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There is hope that the installation of Zoran Zaev as Macedonian prime minister will bring an end to the political turmoil that has engulfed the country for months.

Macedonia's incoming prime minister, Zoran Zaev, pledged to uphold the rule of law, fight corruption, and serve the people. In many countries, that would amount to simply stating the obvious: Surely any prime minister's basic obligation should be to support the institutions of government and the rule of law.

But, in today's Balkans, the Social Democrat Zaev's vow to break with the authoritarian style of government borders on revolutionary. Zaev faces a potentially monumental task -- restoring confidence in a state that at times over the past three years has appeared threatened with paralysis or, worse, authoritarianism.

The new government that appeared headed for confirmation in the Sobranie, Macedonia's unicameral parliament, on May 31 could encounter strong opposition from legislative allies of former Prime Minister Nikola Gruevski and a nationalist agenda.

They are expected to demand new elections before any of the ongoing investigations into possible corruption during Gruevski's decade-long administration reaches the courts.

There is hope, however, that Zaev's new government will bring to a close the political turmoil that has engulfed the country.

Following the April 2014 general elections, the opposition left the Macedonian parliament in protest, claiming that the vote was neither fair nor democratic. This was followed by a wiretapping scandal, broken by Zaev's then-opposition Social Democrats (SDSM). It emerged that around 20,000 Macedonian citizens had been wiretapped. A number of cases of corruption and obstruction of justice by government officials were subsequently uncovered, as well as attempts to control the media.

Reporters Without Borders' Press Freedom Index this year ranked Macedonia 111th; in 2005, when the European Commission granted it candidate status, it was 43rd.

Oligarchs Play Ethnic Card

Macedonian oligarchs and others who enriched themselves during Gruevski's rule seemingly responded after December's elections by attempting to turn a confrontation between competing ideas of government -- authoritarian or democratic -- into an ethnic conflict.

Possibly as a result, Zaev's mandate to form a government was presented by some media outlets as a victory for "federalization" and a threat to Macedonia's integrity.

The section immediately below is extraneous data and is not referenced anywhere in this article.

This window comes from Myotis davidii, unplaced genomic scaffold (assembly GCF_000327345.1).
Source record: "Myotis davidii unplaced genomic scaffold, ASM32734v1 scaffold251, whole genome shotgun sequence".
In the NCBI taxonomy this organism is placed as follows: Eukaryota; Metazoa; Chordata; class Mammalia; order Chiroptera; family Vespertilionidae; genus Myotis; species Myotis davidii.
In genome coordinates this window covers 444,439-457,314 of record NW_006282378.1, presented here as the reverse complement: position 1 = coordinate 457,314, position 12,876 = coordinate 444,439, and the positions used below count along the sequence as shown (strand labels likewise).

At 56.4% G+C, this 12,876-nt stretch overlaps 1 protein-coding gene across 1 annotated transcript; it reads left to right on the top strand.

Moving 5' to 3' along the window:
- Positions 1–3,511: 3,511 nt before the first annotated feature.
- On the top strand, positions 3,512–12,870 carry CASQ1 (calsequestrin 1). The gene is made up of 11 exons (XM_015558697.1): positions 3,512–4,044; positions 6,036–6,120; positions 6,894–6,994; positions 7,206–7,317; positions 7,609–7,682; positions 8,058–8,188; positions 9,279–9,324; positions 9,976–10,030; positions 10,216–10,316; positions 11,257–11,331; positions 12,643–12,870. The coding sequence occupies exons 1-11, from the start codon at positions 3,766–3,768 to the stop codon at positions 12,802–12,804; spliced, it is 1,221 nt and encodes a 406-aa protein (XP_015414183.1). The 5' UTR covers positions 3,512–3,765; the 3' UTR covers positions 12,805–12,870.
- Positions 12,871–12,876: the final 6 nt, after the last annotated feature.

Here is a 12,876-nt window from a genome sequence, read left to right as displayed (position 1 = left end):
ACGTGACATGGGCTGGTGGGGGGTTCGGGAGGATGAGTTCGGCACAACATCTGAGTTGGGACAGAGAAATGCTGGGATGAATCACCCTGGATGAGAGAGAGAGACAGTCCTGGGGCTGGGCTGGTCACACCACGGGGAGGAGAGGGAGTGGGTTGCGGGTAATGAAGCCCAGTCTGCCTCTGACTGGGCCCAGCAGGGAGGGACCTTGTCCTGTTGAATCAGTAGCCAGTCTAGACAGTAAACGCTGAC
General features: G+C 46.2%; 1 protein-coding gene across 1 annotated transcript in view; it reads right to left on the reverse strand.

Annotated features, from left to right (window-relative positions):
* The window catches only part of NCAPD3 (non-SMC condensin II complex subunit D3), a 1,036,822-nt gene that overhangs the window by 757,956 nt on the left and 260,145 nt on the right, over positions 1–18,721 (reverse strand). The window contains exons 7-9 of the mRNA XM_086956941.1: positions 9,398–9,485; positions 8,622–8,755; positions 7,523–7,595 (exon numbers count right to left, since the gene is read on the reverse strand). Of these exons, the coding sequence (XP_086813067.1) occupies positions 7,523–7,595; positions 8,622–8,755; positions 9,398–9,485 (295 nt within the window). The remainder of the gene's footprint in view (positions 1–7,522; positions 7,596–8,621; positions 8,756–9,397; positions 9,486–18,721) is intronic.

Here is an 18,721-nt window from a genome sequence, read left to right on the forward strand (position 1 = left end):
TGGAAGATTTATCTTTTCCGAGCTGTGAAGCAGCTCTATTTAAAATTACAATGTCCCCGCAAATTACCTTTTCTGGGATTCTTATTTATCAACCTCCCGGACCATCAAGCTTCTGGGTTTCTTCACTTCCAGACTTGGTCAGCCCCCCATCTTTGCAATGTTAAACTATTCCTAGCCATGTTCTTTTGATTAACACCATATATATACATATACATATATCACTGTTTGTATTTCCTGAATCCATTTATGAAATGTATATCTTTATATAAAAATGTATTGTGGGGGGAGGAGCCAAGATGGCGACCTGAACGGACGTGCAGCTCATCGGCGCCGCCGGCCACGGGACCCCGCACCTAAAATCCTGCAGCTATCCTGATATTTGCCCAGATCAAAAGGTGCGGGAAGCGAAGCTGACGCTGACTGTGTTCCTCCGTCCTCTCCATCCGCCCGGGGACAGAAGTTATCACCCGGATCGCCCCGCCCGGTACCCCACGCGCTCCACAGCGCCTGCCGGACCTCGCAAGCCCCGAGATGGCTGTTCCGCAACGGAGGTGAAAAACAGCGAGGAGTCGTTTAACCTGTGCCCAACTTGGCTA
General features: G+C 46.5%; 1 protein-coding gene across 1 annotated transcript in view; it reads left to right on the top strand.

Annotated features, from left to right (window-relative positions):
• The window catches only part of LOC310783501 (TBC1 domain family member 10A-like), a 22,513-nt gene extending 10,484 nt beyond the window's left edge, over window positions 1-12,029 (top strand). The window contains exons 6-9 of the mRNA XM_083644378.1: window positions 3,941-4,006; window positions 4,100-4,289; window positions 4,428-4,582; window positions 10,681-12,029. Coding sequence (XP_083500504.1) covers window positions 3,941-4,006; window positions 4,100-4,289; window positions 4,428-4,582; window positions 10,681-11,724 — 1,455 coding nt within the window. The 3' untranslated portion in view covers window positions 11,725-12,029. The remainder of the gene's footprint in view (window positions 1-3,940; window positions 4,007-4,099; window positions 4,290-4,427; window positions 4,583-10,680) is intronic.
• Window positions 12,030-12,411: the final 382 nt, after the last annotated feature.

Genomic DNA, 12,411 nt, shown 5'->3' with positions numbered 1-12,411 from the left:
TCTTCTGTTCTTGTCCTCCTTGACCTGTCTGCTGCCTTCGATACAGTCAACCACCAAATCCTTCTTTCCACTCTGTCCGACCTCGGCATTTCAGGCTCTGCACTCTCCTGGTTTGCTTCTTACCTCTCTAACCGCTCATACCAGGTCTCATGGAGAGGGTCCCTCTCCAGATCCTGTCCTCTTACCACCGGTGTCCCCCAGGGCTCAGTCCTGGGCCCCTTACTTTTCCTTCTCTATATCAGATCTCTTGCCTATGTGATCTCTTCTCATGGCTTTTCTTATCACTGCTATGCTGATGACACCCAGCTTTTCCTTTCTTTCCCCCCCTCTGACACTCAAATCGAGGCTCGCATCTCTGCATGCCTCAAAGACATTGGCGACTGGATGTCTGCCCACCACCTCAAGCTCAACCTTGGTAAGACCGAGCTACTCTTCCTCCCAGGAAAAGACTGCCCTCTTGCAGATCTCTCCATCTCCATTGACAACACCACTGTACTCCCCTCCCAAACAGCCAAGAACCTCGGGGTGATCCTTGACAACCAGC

Russia's state-funded Sputnik news network has been running stories in Serbian about an alleged "Macedonian scenario" under which Macedonia's territorial unity and sovereignty are endangered by concessions that Zaev will make to ethnic Albanians, his coalition partners. (Ethnic Albanians make up around one-quarter of Macedonia's population and some of them previously partnered with Gruevski in government.)

Sputnik headlines have warned against Macedonians going in the direction of "color revolutions" and sought to remind them whom they should trust (Sputnik's answer: It's Time To Trust Russia, Not Trump, on Macedonia).

Yet Zaev does not seem to be looking for sponsors in Moscow or Washington, and appears above all to want good relations with his Balkan neighbors. Macedonia's closest neighbors -- Greece and Bulgaria -- stood neutral during this long cycle of political crises.

Even starting with a clean slate will prove to be a challenge. There is already a "spying affair" involving Macedonia's northern neighbor, Serbia. During a fracas when nationalists reportedly stormed the Macedonian parliament in April -- in which Zaev himself was bloodied by a blow to the head -- one of those present was an officer in the Serbian Security Intelligence Agency (BIA).

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He turned out to be Goran Zivaljevic, an employee of the Serbian Embassy in Skopje. The Serbian ambassador was subsequently interviewed by Macedonian authorities, and an angry statement was issued by Serbian Foreign Minister Ivica Dacic asking why they had not questioned other diplomats and members of other secret services who also happened to be in the Macedonian parliament during the session interrupted by the violence.

Meanwhile, Zivaljevic's name has arisen in connection with another scandal. Belgrade-based investigative-reporting unit Krik is said to have obtained recordings of a conversation between Zivaljevic and a prominent Serbian journalist who is also a member of the Serbian parliament. The purported transcript of their telephone conversation hints at a conspiracy to manipulate media coverage in ways that suited ex-Prime Minister Gruevski.

Strained Ties With Belgrade

Unlike with Macedonia's other neighbors, relations with Serbia have been strained since the transition of power in Skopje. Incoming Serbian President Aleksandar Vucic has pointed to the political unrest in Macedonia as a disaster that Serbia would be spared thanks to him. Zaev responded simply that the comments were "inconvenient" and unhelpful.